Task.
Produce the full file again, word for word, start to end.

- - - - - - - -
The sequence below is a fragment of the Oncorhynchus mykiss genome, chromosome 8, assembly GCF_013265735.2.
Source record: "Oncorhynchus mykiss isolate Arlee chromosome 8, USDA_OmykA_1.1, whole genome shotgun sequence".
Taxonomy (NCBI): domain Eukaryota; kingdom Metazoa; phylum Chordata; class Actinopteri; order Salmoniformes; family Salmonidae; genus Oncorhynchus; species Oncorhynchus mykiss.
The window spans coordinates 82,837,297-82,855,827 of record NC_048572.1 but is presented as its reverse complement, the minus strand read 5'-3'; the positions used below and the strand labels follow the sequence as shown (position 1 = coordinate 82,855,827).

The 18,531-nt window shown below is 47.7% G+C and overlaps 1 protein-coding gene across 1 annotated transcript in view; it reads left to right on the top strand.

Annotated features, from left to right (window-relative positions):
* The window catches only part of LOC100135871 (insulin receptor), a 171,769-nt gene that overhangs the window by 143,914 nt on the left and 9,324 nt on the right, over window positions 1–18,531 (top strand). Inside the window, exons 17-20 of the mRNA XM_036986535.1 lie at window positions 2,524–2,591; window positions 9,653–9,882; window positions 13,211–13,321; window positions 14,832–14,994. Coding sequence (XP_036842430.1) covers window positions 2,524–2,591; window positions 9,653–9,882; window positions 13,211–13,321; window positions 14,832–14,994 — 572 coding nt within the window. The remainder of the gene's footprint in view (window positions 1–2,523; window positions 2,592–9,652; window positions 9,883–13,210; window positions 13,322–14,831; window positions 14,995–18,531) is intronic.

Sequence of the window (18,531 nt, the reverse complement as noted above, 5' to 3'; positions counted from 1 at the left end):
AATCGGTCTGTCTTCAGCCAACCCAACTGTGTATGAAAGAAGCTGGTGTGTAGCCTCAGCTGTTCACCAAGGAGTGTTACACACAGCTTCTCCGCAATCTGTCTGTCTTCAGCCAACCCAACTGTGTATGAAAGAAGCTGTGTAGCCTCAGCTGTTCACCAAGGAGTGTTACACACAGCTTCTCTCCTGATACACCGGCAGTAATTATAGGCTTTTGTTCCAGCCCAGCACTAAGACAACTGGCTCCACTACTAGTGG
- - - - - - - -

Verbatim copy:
The sequence below is a fragment of the Oncorhynchus mykiss genome, chromosome 8, assembly GCF_013265735.2.
Source record: "Oncorhynchus mykiss isolate Arlee chromosome 8, USDA_OmykA_1.1, whole genome shotgun sequence".
Taxonomy (NCBI): domain Eukaryota; kingdom Metazoa; phylum Chordata; class Actinopteri; order Salmoniformes; family Salmonidae; genus Oncorhynchus; species Oncorhynchus mykiss.
The window spans coordinates 82,837,297-82,855,827 of record NC_048572.1 but is presented as its reverse complement, the minus strand read 5'-3'; the positions used below and the strand labels follow the sequence as shown (position 1 = coordinate 82,855,827).

The 18,531-nt window shown below is 47.7% G+C and overlaps 1 protein-coding gene across 1 annotated transcript in view; it reads left to right on the top strand.

Annotated features, from left to right (window-relative positions):
* The window catches only part of LOC100135871 (insulin receptor), a 171,769-nt gene that overhangs the window by 143,914 nt on the left and 9,324 nt on the right, over window positions 1–18,531 (top strand). Inside the window, exons 17-20 of the mRNA XM_036986535.1 lie at window positions 2,524–2,591; window positions 9,653–9,882; window positions 13,211–13,321; window positions 14,832–14,994. Coding sequence (XP_036842430.1) covers window positions 2,524–2,591; window positions 9,653–9,882; window positions 13,211–13,321; window positions 14,832–14,994 — 572 coding nt within the window. The remainder of the gene's footprint in view (window positions 1–2,523; window positions 2,592–9,652; window positions 9,883–13,210; window positions 13,322–14,831; window positions 14,995–18,531) is intronic.

Sequence of the window (18,531 nt, the reverse complement as noted above, 5' to 3'; positions counted from 1 at the left end):
AATCGGTCTGTCTTCAGCCAACCCAACTGTGTATGAAAGAAGCTGGTGTGTAGCCTCAGCTGTTCACCAAGGAGTGTTACACACAGCTTCTCCGCAATCTGTCTGTCTTCAGCCAACCCAACTGTGTATGAAAGAAGCTGTGTAGCCTCAGCTGTTCACCAAGGAGTGTTACACACAGCTTCTCTCCTGATACACCGGCAGTAATTATAGGCTTTTGTTCCAGCCCAGCACTAAGACAACTGGCTCCACTACTAGTGG